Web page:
With no decent map available, we depended on our GPS device (a Magellan Explorist 610) - and a basic topographical map Magellan had worked hard to compile for us. We needed to find our way to the headwaters of the Mau then bushwhack our way over or around a very steep ridge and a 1600m peak into the next valley where the marker stone should be. It looked like just 5km between these two points but we could see it wouldn’t be easy.
North along the Guyana border
We had set off on foot from Kanapang 10 days ago, following the Maú river north across the scorched savannah on a long, dusty trail linking a handful of little indian maloca villages. With full supplies our pack weight was 28kg (61lbs?)- our Arc’Teryx Naos 85l backpacks did an amazing job at making this weight manageable but it was slow going in the heat as we pushed towards the high jungle at the foot of Monte Caburaí.
We camped as far from the Indian villages as possible. The trail passed for the most part on the Guyana side and the main tribe here was the Patamona. Passing through their villages became a frustrating ordeal that got worse as their isolation from the outside world grew. We’d been excited to begin our film project with an indigenous connection but for the most part we spent our time stood to attention explaining ourselves to village chiefs. It was a bit of a heartbreaker as we could not get them to open up or trust us. They based their attitudes on their past experiences and after hearing the story of our expedition the standard response still would come; ‘You looking for diamonds or gold’?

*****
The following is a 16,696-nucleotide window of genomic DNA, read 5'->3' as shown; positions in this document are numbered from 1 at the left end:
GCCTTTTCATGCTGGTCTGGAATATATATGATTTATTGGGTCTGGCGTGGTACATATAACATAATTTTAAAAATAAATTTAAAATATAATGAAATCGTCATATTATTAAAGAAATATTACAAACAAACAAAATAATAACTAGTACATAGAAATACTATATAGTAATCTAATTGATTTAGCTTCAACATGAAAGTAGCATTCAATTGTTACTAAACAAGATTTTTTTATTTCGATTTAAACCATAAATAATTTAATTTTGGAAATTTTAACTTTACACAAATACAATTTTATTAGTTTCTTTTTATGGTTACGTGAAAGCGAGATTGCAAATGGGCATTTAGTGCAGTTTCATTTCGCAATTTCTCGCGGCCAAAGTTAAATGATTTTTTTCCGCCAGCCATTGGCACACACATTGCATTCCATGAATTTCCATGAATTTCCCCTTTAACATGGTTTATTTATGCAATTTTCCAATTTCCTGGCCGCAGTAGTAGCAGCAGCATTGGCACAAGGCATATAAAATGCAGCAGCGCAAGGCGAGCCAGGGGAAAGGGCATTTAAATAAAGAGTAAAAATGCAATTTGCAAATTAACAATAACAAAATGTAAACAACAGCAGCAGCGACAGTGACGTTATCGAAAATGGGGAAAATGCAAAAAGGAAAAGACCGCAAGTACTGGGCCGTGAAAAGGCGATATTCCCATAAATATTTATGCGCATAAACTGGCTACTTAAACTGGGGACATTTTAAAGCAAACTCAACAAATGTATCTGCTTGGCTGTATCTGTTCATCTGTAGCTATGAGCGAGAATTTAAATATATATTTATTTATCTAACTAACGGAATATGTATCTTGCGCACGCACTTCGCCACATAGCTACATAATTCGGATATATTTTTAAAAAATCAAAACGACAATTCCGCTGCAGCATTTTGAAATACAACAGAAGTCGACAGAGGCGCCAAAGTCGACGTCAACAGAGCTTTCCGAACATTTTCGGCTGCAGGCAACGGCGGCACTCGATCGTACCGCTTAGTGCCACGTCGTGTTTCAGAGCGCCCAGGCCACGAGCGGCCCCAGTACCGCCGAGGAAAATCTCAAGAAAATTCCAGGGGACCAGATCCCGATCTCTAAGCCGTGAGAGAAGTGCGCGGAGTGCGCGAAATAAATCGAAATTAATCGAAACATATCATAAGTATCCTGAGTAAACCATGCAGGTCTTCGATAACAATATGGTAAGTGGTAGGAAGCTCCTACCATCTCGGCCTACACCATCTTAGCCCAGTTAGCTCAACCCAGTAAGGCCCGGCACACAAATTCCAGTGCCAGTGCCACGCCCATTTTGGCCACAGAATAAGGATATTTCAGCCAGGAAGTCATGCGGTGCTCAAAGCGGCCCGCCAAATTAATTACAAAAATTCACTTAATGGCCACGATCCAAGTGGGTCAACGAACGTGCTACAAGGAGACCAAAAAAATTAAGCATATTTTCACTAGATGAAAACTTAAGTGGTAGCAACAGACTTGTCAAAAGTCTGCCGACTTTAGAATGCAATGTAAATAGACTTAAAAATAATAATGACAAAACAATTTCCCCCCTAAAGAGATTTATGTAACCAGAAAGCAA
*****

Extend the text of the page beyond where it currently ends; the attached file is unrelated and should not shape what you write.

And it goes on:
I began to miss Brazil, although it was just 20 metres away on the other side of riverbank. Travelling through the Patamona territory, the legacy of British colonial rule in Guyana lingered. We had to call everybody ‘sir’ and were ushered into dilapidated thatched huts with ‘Village Counsel’ scribbled on the door, obliged to state ‘name, purpose and authority under which you are acting’ in old Ministry of Education notebooks. It was a tense moment when I drenched one of these log books with a torrent of sweat. You could barely read the previous entry — a pastor in 2007.
The trail had quickly faded after the last of these villages, Kaibarapai, where we were introduced to a young Patamona man called Fidel — We had finally found a guide after constant enquiries along the way. He didn’t know about BG 11A but could get us pretty close and then would help us cut a path based on our Magellan GPS bearings. We agreed a price to have him with us for the estimated week it would take to get up there, included in the deal was for him to bring along enough food from his village (farinha and cassava bread) to bulk up our already low supplies. He fetched his bow and arrows and a pack and we were off.